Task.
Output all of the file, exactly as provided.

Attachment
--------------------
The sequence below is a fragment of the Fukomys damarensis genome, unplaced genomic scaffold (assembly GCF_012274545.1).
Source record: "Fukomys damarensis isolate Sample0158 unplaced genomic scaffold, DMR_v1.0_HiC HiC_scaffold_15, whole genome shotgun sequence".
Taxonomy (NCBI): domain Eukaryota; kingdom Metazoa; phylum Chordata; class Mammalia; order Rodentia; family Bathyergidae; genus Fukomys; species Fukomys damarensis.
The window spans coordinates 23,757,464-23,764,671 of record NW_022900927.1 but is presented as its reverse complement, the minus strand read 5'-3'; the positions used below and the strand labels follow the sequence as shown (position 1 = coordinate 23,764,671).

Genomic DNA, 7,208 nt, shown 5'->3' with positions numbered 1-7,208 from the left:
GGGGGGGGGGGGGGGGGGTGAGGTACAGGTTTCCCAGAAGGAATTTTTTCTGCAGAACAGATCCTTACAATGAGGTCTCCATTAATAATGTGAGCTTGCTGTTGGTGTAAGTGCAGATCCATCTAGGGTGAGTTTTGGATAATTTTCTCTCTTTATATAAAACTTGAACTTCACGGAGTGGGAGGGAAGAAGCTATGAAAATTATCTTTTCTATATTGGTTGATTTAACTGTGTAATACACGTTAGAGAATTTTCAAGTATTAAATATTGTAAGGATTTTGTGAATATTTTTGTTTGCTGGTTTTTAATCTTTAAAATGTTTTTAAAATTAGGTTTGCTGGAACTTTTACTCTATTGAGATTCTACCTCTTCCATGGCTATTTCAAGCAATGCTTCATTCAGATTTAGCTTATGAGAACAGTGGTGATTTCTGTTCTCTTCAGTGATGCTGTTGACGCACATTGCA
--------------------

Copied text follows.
The sequence below is a fragment of the Fukomys damarensis genome, unplaced genomic scaffold (assembly GCF_012274545.1).
Source record: "Fukomys damarensis isolate Sample0158 unplaced genomic scaffold, DMR_v1.0_HiC HiC_scaffold_15, whole genome shotgun sequence".
Taxonomy (NCBI): domain Eukaryota; kingdom Metazoa; phylum Chordata; class Mammalia; order Rodentia; family Bathyergidae; genus Fukomys; species Fukomys damarensis.
The window spans coordinates 23,757,464-23,764,671 of record NW_022900927.1 but is presented as its reverse complement, the minus strand read 5'-3'; the positions used below and the strand labels follow the sequence as shown (position 1 = coordinate 23,764,671).

Genomic DNA, 7,208 nt, shown 5'->3' with positions numbered 1-7,208 from the left:
GGGGGGGGGGGGGGGGGGTGAGGTACAGGTTTCCCAGAAGGAATTTTTTCTGCAGAACAGATCCTTACAATGAGGTCTCCATTAATAATGTGAGCTTGCTGTTGGTGTAAGTGCAGATCCATCTAGGGTGAGTTTTGGATAATTTTCTCTCTTTATATAAAACTTGAACTTCACGGAGTGGGAGGGAAGAAGCTATGAAAATTATCTTTTCTATATTGGTTGATTTAACTGTGTAATACACGTTAGAGAATTTTCAAGTATTAAATATTGTAAGGATTTTGTGAATATTTTTGTTTGCTGGTTTTTAATCTTTAAAATGTTTTTAAAATTAGGTTTGCTGGAACTTTTACTCTATTGAGATTCTACCTCTTCCATGGCTATTTCAAGCAATGCTTCATTCAGATTTAGCTTATGAGAACAGTGGTGATTTCTGTTCTCTTCAGTGATGCTGTTGACGCACATTGCA